Laurie Frankel, author of "This Is How it Always Is," discusses tense problems in her newest novel, why the word "literally" has lost its touch, and "and."
Grammar Girl: What’s your favorite word and why?
Laurie Frankel: “And” because my favorite sentence structure (a different question, I realize) is conjunctive. I feel like: why use a period when you could use an “and” and a comma and just keep going? Sometimes whole pages go by before I feel the need to start a new sentence.
GG: What’s a word you dislike (either because it’s overused or misused) and why?
LF: "Literally." I mean I loved the word "literally," back when it used to mean, you know, literally. But when it’s used just as often to mean the-opposite-of-"literally," I get really stressed. When people say "literally" but mean "figuratively," it literally makes my head explode. (See? SEE?)
GG: What word will you always misspell?
LF: "Hors d’oeuvre." I had to look it up to type it just now. I also always type "untie" when I mean to type "untie"—damnit! "unite!"—when I mean to type "unite."
GG: What word (or semblance of a word) would you like to see added to the dictionary? Why?
LF: "Bobulate." Because discombobulate—meaning “to confuse”—is, stick with me here, bobulate plus “dis-” (meaning apart) plus “com-” (meaning together, so the opposite of apart). In other words, "bobulate" could itself mean either “to confuse” or, its opposite, “to clarify.” Confusing, right? (Or clarifying! See? Apt!) And there’s precedent. "Befuddle" and "fuddle" both also mean “to confuse.” So do "bewilder" and "wilder." I swear I’m not even making any of this up.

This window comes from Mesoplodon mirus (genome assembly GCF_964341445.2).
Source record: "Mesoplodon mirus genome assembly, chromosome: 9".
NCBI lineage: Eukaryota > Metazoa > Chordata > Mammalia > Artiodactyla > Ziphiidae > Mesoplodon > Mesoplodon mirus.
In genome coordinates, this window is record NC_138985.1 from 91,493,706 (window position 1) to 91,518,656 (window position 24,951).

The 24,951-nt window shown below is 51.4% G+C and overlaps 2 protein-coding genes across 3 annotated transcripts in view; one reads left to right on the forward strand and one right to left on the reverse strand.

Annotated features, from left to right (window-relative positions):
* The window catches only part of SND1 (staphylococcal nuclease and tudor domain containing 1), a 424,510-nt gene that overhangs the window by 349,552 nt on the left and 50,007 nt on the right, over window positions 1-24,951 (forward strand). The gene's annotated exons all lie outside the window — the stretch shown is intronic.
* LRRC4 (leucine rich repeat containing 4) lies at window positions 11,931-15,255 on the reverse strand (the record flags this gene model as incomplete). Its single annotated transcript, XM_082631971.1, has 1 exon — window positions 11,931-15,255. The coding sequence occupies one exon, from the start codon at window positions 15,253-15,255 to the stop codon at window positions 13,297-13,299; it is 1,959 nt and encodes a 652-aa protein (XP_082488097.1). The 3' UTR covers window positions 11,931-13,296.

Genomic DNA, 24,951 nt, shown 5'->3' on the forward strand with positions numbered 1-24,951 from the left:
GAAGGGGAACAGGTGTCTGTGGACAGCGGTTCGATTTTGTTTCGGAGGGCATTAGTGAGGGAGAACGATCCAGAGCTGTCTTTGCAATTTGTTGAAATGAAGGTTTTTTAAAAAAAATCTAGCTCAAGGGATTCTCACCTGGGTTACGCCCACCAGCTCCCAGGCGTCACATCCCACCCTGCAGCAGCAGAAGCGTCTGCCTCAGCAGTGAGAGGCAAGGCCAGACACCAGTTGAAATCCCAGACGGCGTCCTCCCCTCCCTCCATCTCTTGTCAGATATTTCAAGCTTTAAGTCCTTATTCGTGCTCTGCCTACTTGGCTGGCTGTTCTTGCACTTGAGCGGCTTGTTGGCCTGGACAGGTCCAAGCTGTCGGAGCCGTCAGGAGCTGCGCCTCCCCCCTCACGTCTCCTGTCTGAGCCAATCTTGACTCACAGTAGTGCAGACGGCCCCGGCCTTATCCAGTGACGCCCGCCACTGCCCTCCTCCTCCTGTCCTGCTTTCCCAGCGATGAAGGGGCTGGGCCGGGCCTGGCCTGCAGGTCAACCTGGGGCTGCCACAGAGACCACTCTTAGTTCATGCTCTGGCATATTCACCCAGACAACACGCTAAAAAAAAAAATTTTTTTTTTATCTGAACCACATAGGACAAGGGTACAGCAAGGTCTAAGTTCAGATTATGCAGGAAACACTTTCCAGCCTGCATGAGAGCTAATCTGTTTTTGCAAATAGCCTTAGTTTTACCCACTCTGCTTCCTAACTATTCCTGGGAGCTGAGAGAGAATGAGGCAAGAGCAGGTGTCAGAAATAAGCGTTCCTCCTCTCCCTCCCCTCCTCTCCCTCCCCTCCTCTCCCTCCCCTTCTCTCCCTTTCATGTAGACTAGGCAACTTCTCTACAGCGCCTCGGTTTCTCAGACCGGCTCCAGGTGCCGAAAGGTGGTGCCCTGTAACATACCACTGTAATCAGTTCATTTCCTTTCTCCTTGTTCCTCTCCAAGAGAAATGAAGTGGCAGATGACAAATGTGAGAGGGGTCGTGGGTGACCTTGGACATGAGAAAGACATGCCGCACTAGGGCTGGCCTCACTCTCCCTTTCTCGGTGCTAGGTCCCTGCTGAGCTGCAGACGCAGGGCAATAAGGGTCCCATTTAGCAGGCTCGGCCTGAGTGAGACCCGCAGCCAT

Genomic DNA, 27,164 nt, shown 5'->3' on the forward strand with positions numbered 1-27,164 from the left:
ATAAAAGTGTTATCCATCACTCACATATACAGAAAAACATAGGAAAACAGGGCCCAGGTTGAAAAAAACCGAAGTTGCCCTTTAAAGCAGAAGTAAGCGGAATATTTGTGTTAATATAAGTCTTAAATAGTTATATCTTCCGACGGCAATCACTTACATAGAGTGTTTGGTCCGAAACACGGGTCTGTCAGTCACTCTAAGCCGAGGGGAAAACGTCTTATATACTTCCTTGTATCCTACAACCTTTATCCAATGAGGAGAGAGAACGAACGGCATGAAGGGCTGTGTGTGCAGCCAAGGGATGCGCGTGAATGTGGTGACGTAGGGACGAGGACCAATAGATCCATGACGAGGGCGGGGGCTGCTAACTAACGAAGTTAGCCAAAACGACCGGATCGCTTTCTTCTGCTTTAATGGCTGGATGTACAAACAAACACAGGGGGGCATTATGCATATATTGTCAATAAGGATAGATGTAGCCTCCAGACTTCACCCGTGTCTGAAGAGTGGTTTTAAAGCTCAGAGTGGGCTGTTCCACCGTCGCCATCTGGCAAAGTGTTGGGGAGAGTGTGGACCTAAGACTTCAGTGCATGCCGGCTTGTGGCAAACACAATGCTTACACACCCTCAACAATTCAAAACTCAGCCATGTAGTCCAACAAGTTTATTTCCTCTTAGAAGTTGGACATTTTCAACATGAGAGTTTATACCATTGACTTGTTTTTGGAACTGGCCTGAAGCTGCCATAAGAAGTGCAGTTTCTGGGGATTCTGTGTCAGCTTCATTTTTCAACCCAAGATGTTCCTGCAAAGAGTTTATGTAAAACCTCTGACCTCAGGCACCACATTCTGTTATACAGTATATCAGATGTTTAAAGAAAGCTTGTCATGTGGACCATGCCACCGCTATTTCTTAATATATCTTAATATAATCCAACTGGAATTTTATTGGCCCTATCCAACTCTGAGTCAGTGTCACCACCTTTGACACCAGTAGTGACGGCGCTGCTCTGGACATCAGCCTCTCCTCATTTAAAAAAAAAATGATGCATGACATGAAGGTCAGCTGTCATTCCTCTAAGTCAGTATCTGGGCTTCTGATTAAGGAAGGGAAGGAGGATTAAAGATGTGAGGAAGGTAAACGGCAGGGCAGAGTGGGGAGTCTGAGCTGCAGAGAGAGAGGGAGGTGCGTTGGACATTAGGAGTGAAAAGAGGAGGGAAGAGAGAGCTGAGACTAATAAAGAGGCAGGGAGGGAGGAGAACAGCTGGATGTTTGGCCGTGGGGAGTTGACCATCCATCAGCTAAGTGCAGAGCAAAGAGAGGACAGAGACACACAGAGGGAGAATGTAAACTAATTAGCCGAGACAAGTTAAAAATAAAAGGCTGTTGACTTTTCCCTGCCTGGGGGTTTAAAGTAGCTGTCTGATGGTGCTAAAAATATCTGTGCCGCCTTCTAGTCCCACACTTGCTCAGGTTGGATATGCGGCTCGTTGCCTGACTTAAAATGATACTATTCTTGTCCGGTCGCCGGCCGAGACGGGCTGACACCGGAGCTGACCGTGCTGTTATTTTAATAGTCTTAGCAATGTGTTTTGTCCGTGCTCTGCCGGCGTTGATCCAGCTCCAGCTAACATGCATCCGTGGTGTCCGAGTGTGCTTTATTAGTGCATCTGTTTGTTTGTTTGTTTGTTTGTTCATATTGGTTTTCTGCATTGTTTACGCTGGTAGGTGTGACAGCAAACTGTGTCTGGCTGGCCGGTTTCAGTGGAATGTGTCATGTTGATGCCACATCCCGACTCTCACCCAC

GG: Any grammar pet peeves we should know about?
LF: I dislike sentences that end with a preposition, especially “at.” There are no exceptions to this rule.
GG: To what extent does grammar play a role in character development and voice?
LF: It’s huge. Huge. It accomplishes so much, so efficiently, and so symbiotically because you’re also doing plot at the same time, like "literally" with the same words, so it’s a pretty neat trick. To wit…
GG: Do you have a favorite quotation or passage from an author you’d like to share?
LF: “Lily, the caretaker’s daughter, was literally run off her feet.” This is the first sentence of James Joyce’s "The Dead," and it’s such charming, brilliant, efficient character development via grammar it makes me giddy. (Unfortunately, no one in the future is going to get it because of the aforementioned tragic conflation of literally with figuratively. This is a real bummer for us and poor James Joyce.)
GG: What grammar, wording, or punctuation problem did you struggle with this week?
LF: The novel I’m currently writing is in the first-person present tense told by three different narrators. I am very inclined to write close third-person past. You’d think the author would get to make this choice herself, but no. It’s driving me insane.